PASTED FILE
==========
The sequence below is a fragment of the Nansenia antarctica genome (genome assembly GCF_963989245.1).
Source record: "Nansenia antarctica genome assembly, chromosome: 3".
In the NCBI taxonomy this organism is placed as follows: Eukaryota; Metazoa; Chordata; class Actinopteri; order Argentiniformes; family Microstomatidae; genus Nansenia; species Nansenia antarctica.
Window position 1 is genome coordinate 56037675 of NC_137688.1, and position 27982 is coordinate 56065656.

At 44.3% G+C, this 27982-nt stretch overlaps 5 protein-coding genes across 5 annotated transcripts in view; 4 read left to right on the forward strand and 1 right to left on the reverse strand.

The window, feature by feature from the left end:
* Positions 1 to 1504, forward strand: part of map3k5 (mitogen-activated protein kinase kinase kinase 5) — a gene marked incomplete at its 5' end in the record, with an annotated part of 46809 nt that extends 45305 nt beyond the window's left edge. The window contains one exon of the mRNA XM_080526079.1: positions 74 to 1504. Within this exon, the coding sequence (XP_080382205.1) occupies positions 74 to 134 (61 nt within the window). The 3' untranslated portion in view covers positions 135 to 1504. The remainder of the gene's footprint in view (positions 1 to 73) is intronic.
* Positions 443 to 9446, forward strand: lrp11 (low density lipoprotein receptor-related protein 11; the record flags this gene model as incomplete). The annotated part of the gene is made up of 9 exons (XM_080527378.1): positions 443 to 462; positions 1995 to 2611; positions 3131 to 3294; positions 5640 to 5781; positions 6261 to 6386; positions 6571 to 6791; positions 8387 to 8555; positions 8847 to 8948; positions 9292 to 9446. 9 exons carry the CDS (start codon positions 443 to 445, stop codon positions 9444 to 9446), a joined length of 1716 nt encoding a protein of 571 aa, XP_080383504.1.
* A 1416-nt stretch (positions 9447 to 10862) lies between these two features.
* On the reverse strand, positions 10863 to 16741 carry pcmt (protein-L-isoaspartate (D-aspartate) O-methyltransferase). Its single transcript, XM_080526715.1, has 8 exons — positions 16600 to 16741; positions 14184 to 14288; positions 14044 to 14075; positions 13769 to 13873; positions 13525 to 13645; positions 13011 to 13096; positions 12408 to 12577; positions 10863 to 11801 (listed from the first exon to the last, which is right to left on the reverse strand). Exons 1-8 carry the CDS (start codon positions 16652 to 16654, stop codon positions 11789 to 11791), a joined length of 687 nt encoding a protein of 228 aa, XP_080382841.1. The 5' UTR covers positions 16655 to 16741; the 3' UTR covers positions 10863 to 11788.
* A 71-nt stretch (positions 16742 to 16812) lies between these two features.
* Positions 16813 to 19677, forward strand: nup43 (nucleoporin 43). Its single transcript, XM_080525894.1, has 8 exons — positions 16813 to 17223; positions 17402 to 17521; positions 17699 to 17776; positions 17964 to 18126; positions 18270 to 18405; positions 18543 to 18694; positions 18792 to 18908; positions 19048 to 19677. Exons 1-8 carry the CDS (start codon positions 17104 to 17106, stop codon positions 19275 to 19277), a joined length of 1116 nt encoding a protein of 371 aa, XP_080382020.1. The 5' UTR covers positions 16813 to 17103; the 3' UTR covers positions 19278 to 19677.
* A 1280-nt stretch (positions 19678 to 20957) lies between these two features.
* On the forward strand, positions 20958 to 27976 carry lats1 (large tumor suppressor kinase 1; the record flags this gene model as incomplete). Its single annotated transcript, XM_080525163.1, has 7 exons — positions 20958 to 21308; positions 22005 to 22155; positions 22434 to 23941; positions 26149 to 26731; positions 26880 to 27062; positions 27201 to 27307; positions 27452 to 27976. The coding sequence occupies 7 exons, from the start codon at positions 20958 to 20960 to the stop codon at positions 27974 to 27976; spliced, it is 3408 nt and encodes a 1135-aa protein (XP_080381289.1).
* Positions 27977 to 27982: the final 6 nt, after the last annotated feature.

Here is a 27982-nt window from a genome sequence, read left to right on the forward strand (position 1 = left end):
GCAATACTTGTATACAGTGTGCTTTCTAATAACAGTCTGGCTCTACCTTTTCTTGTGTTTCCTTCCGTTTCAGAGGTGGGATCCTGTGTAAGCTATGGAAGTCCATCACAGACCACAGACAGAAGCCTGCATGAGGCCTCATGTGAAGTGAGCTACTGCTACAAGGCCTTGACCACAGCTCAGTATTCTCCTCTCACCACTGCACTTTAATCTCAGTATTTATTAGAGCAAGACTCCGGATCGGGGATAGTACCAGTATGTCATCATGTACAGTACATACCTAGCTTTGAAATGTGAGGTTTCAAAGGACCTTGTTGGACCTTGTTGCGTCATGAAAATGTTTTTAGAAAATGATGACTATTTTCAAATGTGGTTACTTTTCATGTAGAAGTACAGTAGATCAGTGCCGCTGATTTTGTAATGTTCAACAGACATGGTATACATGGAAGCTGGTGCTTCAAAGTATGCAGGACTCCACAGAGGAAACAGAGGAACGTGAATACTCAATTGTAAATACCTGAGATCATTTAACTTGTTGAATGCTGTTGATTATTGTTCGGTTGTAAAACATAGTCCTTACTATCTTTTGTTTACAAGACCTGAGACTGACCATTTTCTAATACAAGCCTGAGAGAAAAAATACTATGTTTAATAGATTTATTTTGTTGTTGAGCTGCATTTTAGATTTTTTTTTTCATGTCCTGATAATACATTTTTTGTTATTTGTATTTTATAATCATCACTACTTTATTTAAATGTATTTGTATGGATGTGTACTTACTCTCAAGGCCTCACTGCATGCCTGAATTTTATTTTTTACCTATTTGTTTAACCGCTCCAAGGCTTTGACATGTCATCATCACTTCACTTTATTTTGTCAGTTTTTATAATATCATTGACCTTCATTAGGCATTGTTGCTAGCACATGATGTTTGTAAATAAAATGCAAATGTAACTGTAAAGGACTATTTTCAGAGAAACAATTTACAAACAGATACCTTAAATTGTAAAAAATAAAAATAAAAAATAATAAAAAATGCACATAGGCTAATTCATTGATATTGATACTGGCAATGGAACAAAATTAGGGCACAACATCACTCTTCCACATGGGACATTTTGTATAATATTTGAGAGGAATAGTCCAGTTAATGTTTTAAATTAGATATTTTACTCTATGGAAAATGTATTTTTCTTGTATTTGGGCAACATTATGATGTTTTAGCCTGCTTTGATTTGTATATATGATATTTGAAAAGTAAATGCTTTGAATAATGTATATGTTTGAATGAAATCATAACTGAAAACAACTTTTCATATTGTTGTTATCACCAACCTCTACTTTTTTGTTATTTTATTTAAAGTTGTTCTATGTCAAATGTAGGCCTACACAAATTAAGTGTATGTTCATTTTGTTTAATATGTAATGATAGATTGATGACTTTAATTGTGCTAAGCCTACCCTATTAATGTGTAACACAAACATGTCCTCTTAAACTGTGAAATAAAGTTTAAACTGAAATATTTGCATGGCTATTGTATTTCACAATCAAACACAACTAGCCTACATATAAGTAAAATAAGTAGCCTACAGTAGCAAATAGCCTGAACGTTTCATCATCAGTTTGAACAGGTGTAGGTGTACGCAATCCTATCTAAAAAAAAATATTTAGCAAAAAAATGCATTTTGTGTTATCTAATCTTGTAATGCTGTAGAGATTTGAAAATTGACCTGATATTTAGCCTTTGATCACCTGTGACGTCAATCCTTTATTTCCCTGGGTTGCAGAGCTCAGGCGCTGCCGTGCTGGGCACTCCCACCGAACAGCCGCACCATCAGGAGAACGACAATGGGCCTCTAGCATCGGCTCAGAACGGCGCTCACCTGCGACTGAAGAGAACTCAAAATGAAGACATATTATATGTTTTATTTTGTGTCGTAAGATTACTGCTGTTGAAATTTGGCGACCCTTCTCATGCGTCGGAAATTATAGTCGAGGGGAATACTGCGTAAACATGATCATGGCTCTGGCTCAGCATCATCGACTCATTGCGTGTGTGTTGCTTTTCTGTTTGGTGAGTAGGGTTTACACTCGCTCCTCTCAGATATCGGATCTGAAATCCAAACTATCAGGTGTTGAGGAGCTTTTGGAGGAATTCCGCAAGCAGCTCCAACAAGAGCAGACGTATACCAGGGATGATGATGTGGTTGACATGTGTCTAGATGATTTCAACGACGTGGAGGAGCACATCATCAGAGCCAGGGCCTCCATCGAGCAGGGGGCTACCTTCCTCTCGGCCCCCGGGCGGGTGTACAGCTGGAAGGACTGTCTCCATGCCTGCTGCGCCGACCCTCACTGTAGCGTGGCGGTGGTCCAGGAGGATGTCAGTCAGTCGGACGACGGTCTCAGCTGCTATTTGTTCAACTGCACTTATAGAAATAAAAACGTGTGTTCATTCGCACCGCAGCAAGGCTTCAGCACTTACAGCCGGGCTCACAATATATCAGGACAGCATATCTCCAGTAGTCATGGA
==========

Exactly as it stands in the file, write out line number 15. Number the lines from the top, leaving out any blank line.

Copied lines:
* Positions 27977 to 27982: the final 6 nt, after the last annotated feature.